Great Britain

'Come ON, minister!' Sky's Burley erupts as Tory chief fails to give track and trace stats

Health Minister Ed Argar was forced to admit, a month after the launch of the track and trace system, he doesn't know how many people have been contacted through the app after coming into contact with a COVID-19 sufferer. He explained that he does know there has been a 60 percent increase in the number of users of the new system. Kay Burley asked him: "It's been rolled out on the Isle of Wight, I hear that's going very well. How many people have been told to isolate because they've been in contact with somebody who had COVID-19?"

Speaking to Sky News, Mr Argar said: "I don't have the stats on people on the Isle of Wight who have been told to isolate.

"With the tracking and tracing, with the stats around that, that is something we are working on very swiftly."

Ms Burley interjected: "Minsiter, come on! This was May 4 when this was started that's a month ago.

"You must have figures by now if you want to roll it out nationally."

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Ed Argar

Ed Argar was forced to admit he doesn't know the statistics on the track and trace system (Image: SKY)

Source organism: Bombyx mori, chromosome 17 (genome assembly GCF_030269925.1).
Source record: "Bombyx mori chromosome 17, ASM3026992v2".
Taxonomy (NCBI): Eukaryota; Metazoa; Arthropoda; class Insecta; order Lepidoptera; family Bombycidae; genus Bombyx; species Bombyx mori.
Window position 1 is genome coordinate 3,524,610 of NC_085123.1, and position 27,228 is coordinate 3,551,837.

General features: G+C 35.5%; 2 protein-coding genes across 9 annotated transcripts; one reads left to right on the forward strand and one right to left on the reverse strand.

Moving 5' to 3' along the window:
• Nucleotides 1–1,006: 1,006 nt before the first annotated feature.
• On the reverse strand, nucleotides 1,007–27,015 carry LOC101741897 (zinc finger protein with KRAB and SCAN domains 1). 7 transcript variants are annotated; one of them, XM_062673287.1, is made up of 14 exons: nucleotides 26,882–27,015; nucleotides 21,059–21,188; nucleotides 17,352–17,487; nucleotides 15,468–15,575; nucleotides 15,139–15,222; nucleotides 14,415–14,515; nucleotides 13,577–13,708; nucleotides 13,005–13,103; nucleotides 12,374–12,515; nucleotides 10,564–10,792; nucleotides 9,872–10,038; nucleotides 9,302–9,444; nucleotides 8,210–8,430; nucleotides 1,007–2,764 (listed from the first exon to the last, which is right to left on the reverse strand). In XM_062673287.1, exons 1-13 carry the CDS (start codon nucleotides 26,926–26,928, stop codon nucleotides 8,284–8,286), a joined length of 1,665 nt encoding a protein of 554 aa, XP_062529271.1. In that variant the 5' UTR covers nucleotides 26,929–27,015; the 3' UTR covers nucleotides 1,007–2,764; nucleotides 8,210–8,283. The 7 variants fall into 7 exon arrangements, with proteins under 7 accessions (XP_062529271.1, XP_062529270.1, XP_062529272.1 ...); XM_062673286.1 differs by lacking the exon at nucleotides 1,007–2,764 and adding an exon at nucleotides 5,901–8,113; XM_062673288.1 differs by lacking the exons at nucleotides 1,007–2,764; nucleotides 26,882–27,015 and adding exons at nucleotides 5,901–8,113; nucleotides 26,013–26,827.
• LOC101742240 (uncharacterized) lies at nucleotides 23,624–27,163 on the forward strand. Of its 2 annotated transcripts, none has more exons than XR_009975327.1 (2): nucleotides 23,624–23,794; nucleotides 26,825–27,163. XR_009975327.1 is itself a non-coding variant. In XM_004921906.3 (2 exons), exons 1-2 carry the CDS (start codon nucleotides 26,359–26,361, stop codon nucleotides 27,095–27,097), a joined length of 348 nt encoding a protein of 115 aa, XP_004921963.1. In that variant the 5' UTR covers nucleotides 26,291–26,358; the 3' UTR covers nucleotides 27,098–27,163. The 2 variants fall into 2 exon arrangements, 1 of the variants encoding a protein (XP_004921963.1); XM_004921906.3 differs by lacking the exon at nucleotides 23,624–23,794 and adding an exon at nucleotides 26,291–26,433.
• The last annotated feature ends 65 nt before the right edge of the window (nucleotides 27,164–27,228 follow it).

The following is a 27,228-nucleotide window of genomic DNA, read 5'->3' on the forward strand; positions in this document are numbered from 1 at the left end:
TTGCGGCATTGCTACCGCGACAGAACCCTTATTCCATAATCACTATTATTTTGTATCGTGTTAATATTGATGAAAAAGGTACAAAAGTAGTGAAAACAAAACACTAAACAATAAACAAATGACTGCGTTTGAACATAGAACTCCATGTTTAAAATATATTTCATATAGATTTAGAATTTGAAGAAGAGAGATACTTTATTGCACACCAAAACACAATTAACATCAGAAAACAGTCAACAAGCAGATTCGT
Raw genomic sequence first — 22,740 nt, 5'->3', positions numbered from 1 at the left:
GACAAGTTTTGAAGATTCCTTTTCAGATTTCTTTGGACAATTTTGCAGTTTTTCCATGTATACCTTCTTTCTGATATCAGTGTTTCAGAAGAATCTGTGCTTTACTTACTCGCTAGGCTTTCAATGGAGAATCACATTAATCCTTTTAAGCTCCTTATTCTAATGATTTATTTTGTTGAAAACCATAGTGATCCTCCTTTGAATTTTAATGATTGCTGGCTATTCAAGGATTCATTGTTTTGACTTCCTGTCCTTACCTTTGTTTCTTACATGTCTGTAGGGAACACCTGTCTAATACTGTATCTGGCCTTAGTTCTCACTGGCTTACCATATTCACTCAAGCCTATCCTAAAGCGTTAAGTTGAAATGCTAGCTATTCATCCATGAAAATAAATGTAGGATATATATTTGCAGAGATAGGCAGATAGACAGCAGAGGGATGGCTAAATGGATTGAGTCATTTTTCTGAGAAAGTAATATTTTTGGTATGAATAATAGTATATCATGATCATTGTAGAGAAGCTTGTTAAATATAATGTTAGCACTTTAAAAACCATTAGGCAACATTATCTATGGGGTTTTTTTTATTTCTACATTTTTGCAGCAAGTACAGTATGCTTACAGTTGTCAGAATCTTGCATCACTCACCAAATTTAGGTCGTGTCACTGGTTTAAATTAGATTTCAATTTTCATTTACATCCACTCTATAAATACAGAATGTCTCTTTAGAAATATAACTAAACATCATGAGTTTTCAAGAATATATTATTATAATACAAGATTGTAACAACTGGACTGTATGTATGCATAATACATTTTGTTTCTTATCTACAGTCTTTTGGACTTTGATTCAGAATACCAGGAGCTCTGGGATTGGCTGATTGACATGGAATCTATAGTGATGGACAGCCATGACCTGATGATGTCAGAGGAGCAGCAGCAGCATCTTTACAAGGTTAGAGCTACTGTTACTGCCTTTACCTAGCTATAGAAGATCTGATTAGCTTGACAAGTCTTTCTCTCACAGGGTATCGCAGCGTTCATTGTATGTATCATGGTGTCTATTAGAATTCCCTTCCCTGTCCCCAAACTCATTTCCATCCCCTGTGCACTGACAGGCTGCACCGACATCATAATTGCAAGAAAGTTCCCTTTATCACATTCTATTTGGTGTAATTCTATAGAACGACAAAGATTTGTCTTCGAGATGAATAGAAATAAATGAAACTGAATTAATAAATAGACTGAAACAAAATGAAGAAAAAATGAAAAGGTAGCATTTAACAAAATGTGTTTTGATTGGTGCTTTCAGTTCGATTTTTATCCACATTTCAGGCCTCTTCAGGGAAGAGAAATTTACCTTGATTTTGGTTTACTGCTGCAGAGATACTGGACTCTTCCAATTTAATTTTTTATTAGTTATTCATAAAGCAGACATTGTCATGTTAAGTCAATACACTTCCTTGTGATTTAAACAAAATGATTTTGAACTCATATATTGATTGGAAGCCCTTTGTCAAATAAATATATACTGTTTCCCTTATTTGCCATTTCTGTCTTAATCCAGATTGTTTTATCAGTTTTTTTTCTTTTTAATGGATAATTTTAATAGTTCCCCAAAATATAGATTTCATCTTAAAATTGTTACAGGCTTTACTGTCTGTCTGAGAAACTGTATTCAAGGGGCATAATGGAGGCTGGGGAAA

Kay Burley

Sky news host Kay Burley hit out at the minister for not knowing (Image: SKY)

Mr Argar continued: "Kay, I've got the percentage uptake figures which was about a week ago, it's over 60 percent."

The host added: "Of the 60 percent who registered, you don't know how many have come into contact with, have subsequently been contacted and asked to self-isolate?"

The Health Minister admitted he didn't have the exact figures for the area.

He later added the number of people being traced is "in the thousands".

Ed Argar

Ed Argar said the number of people being traced is "in the thousands" (Image: SKY)

The Government's test and trace programme needs "some bedding-in time", but "we have to move forward" on the basis it is ready for action, the deputy chief medical officer for England has said.

The scheme, designed to limit the spread of coronavirus transmission by ordering contacts of those who become infected to isolate, needs to be taken seriously by the public to work, professor Jonathan Van-Tam said.

Experts have raised concerns about how functional the service currently is, and there have been reports of major problems.

Prof Van-Tam added there were "slight differences" in systems across Scotland, Wales, England and Northern Ireland, but affirmed he had "no real worries or doubts" that information-sharing will work smoothly.

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Coronavirus

Coronavirus symptoms (Image: EXPRESS)

Speaking at the daily Downing Street briefing on Saturday, he said: "Yes it is new, yes it was announced last week.

"Of course many countries are now putting these systems in place and there will ... be some bedding-in time required.

"But Baroness Harding has been very clear the system is ready and I think we have to move forward on that basis.

Contact tracing has got to go well. But the public have also got to engage with it and to take the advice about self-isolation very seriously."

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